SEC gets tougher on Touchwood

Tuesday, 10 September 2013 00:32 -     - {{hitsCtrl.values.hits}}

  • Freezes Touchwood
  • on-current assets in first-of-its-kind action on a listed company
  • Issues two other directives including freeze of records or books of the company
  • Extends trading suspension by a further 3 days
  • Full scale probe on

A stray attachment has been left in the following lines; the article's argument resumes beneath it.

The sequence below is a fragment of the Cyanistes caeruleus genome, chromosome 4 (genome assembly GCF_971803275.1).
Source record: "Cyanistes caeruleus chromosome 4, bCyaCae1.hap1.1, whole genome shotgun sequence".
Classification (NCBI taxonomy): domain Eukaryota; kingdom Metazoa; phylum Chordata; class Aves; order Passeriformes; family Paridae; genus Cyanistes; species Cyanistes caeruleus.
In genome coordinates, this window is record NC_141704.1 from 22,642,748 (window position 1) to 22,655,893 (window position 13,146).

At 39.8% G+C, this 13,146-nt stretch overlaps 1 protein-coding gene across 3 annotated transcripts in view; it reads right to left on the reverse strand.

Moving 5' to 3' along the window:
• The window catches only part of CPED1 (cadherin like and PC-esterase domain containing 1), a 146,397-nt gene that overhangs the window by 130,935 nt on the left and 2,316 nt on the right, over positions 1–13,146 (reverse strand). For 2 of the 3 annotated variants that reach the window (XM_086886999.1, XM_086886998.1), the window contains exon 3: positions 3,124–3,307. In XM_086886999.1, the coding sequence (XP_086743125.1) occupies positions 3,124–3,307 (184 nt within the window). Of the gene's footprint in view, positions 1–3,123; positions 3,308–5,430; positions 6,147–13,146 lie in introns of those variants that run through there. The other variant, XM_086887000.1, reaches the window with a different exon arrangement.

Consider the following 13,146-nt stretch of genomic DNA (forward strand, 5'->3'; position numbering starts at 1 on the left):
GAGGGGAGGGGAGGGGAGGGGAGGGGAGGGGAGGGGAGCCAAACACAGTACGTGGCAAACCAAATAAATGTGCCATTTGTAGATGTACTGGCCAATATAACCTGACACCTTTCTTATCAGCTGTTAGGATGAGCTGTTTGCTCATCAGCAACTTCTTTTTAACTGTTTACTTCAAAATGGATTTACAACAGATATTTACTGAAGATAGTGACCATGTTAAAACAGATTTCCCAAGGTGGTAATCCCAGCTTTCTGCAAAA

The Securities and Exchange Commission (SEC) yesterday took a tougher stance on Touchwood Investments Plc, (TWOD) imposing a freeze on its non-current assets, a first-of-its-kind move on a listed company. The capital markets regulator also issued two other tough directives in addition to extending the suspension on the trading of TWOD shares by a further three days from 10 September, bringing the total to six. On Wednesday last week during trading hours, SEC suspended TWOD shares following completion of preliminary investigations whilst emphasising a full-scale probe was ongoing. SEC action is because TWOD has a public holding of over 90% and to protect interests of investors. The probe is independent of a defaulted customer filing winding up application in Western Province High Court. “The SEC has decided to commence a fully-fledged investigation into the activities of the company (TWOD) based on the findings of the preliminary inquiry conducted by the SEC and on the allegations received against the company,” the capital market’s regulator said in a letter to TWOD and its Board of Directors. “The investigation will ascertain if any offence under the provisions of the SEC Act No. 36 of 1987 (as amended) or any rules or regulations made thereunder or the Listing Rules of the CSE have been committed,” said the SEC letter, which issued three directives. They are 1) To desist from acquiring, transferring, disposing, pledging, hiring, mortgaging, leasing, creating a charge over or otherwise alienating any non-current assets depicted in the Balance Sheet of the company without the prior approval of the SEC till the completion of the investigations; 2) To desist in any manner from destroying, concealing, altering, removing, amending or cause to be destroyed, concealed, altered, amended or removed any information that is in the records or books of the company maintained in the ordinary course of business; and 3) To extend to the SC the company’s fullest cooperation in respect of the investigations conducted by the SEC. Touchwood styles itself as the pioneer of the agro-forestry investment industry in Sri Lanka. It specialises in the cultivation of high value exotic tropical timbers as an alternative and sustainable source of forest products (mahogany, vanilla, sandalwood, teak and other cash crops). As per 2012/13 Annual Report, TWOD has planted over 400 trees of high-value timber in 2,854 acres spanning 42 plantations in six districts. This is in addition to timber plantations in Thailand in which customer deposits have been taken by the company. SEC said the directives are effective with immediate effect and the company, the Board of Directors and management or any agents of TWOD are directed to ensure the strict compliance of this directives in order to ensure that the SC investigation is not hampered in any manner whatsoever by the company. TWOD had 6,785 shareholders as at 31 March 2013, of which 2,305 were those holding between one and 1,000 shares with a 0.86% and 3, 332 holding between 1,001 and 10,000 shares accounting for 11% and a further 1,050 shareholders owning 10,001 and 100,000 shares accounting for 27%. Those owning over one million shares were eight with a collective stake of 36%. Latest shareholding however has changed with TWOD Chairman Roscoe Maloney having divested a considerable part of his stake, which was 17% as at March 2013. He sold 3.35 million shares between Rs. 1.80 and Rs. 2 each on Monday last week. The disclosure came late as mid-week TWOD crashed to an all-time low of 90 cents before recovering to Rs. 1.30 at the time of suspension. Largely arising out of biological assets TWOD’s net asset per share is Rs. 30 though analysts have questioned their valuation. The dip was on account of a petition filed to wind up TWOD by Kurukula Arachchige Don Leonard Priyanka Nanayakkara (petitioner) in respect of Rs. 3.8 million, which the petitioner alleges to be due from Touchwood Investments. “The company has already filed an affidavit of opposition to the winding up application and will take further steps to defend and oppose this action,” said the filing signed by Touchwood Deputy Chairperson S. Maloney. Prior to suspension of trading, around 45 million shares of TWOD or a 42% stake traded during the week ended Thursday. At present SEC and Touchwood have an ongoing case as well (SEC vs Touchwood Investments Ltd., C.A. (Writ)323/2007 and S.C. App. 100/2011) where the company filed an application in the Court of Appeal  against SEC and Sri Lanka Accounting and Auditing  Standards Monitoring Board (SLAASMB) seeking writs of  certiorari quashing the determination of SLAASMB and the  Directive of the SEC issued to the company dated 9 March  2007 through which the company was directed to prepare  financial statements for the years ended 31 March 2005 and 2006 on a cost basis in terms of IAS 41. The Court of Appeal issued a writ of certiorari in favour of the petitioner company quashing the determination of the SLAASMB made against the company. The SLAASMB has appealed to the Supreme Court against the judgment of the Court of Appeal and the matter is pending before the Supreme Court. Since the Supreme Court decision will have a bearing on the case against the SEC, the Court of Appeal laid by the case against the SEC pending the decision of the Supreme Court in respect of the appeal lodged by SLAASMB. The case involving SLAASMB has been postponed until 11 December 2013 for arguments. As at end FY13, TWOD’s assets amounted to Rs. 8 billion, up from Rs. 6.8 billion in the previous year. Despite styling itself as pioneer and in business for over a decade, TWOD remains saddled with over Rs. 500 million worth retained losses. Liabilities amounted to Rs. 4.7 billion as at end FY13, up from Rs. 3.7 billion a year earlier.